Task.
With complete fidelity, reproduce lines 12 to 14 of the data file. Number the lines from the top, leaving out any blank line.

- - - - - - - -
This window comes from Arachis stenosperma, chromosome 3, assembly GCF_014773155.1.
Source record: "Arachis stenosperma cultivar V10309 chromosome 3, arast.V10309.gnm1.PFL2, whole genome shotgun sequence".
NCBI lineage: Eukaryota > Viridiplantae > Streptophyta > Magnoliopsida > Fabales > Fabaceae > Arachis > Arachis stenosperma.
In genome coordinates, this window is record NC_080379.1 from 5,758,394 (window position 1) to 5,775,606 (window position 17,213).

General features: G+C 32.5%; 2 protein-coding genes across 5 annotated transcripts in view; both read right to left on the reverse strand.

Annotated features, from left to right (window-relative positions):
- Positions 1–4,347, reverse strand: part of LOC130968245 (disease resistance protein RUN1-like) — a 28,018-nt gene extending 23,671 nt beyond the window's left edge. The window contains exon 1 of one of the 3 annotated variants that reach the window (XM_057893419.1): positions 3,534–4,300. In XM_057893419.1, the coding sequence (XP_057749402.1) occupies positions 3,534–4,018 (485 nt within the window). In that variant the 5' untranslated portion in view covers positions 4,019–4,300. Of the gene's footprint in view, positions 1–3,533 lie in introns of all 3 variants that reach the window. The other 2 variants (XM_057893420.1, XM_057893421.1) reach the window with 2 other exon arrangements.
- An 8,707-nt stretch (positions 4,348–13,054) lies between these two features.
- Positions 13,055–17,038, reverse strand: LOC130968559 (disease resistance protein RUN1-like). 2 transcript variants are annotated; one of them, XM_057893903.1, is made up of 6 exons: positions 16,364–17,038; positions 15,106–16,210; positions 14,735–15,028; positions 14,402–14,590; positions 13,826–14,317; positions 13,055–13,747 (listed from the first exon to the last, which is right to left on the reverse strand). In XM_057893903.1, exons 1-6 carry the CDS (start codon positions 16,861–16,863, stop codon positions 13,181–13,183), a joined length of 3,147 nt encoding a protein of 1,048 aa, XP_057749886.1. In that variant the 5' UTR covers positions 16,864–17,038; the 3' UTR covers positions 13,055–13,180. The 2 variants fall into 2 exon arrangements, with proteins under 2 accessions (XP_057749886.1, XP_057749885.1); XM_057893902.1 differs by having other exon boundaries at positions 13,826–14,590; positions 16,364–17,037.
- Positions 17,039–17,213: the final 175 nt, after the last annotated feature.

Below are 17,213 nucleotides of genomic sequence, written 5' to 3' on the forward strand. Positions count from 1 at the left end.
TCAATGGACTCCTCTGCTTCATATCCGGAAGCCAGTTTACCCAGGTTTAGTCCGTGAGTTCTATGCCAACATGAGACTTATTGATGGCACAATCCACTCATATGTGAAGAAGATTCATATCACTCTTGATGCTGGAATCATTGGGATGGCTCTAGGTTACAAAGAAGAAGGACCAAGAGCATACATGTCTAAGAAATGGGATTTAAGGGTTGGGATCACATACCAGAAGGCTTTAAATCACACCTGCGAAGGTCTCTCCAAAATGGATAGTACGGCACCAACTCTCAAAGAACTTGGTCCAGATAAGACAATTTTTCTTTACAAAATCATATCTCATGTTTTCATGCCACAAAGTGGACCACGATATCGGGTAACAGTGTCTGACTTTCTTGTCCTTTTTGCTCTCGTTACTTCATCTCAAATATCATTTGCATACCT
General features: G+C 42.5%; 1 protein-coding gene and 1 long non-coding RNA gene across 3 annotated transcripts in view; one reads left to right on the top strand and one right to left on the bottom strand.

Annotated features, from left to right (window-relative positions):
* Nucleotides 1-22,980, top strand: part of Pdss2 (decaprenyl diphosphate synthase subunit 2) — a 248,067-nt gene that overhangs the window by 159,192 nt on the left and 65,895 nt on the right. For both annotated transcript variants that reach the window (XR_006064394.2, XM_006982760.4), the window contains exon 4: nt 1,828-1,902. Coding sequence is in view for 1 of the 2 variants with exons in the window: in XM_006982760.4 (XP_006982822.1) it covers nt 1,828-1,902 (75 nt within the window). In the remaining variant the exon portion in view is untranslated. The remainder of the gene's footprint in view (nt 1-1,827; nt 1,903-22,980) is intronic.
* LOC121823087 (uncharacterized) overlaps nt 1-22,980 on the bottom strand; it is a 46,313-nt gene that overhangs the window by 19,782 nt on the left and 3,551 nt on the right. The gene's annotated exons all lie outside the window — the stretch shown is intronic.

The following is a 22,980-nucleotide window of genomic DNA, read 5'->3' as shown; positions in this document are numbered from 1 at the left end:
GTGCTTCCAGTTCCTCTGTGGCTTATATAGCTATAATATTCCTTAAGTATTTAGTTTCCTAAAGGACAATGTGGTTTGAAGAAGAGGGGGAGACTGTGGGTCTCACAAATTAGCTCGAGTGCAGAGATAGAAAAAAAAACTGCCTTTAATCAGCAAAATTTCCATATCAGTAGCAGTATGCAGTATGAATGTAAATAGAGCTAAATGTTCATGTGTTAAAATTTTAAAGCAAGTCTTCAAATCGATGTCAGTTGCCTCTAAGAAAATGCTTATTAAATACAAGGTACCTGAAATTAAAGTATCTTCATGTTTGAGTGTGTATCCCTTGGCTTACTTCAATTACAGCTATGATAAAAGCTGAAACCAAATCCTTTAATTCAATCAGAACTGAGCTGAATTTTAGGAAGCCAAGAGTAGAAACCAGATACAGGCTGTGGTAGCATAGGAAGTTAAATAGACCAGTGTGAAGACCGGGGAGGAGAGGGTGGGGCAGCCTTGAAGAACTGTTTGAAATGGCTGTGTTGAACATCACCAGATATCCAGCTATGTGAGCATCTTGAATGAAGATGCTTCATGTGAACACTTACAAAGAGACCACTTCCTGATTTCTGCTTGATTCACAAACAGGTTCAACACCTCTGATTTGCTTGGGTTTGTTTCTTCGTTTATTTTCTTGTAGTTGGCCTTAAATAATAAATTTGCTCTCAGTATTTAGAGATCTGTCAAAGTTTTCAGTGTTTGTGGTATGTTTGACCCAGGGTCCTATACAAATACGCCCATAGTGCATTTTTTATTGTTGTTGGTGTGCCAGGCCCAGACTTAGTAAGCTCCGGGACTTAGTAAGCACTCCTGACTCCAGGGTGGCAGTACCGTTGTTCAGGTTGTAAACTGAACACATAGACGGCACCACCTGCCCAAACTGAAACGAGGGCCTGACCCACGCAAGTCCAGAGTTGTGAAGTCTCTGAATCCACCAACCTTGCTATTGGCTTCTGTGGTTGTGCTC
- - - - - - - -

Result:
TCAATGGACTCCTCTGCTTCATATCCGGAAGCCAGTTTACCCAGGTTTAGTCCGTGAGTTCTATGCCAACATGAGACTTATTGATGGCACAATCCACTCATATGTGAAGAAGATTCATATCACTCTTGATGCTGGAATCATTGGGATGGCTCTAGGTTACAAAGAAGAAGGACCAAGAGCATACATGTCTAAGAAATGGGATTTAAGGGTTGGGATCACATACCAGAAGGCTTTAAATCACACCTGCGAAGGTCTCTCCAAAATGGATAGTACGGCACCAACTCTCAAAGAACTTGGTCCAGATAAGACAATTTTTCTTTACAAAATCATATCTCATGTTTTCATGCCACAAAGTGGACCACGATATCGGGTAACAGTGTCTGACTTTCTTGTCCTTTTTGCTCTCGTTACTTCATCTCAAATATCATTTGCATACCT
General features: G+C 42.5%; 1 protein-coding gene and 1 long non-coding RNA gene across 3 annotated transcripts in view; one reads left to right on the top strand and one right to left on the bottom strand.

Annotated features, from left to right (window-relative positions):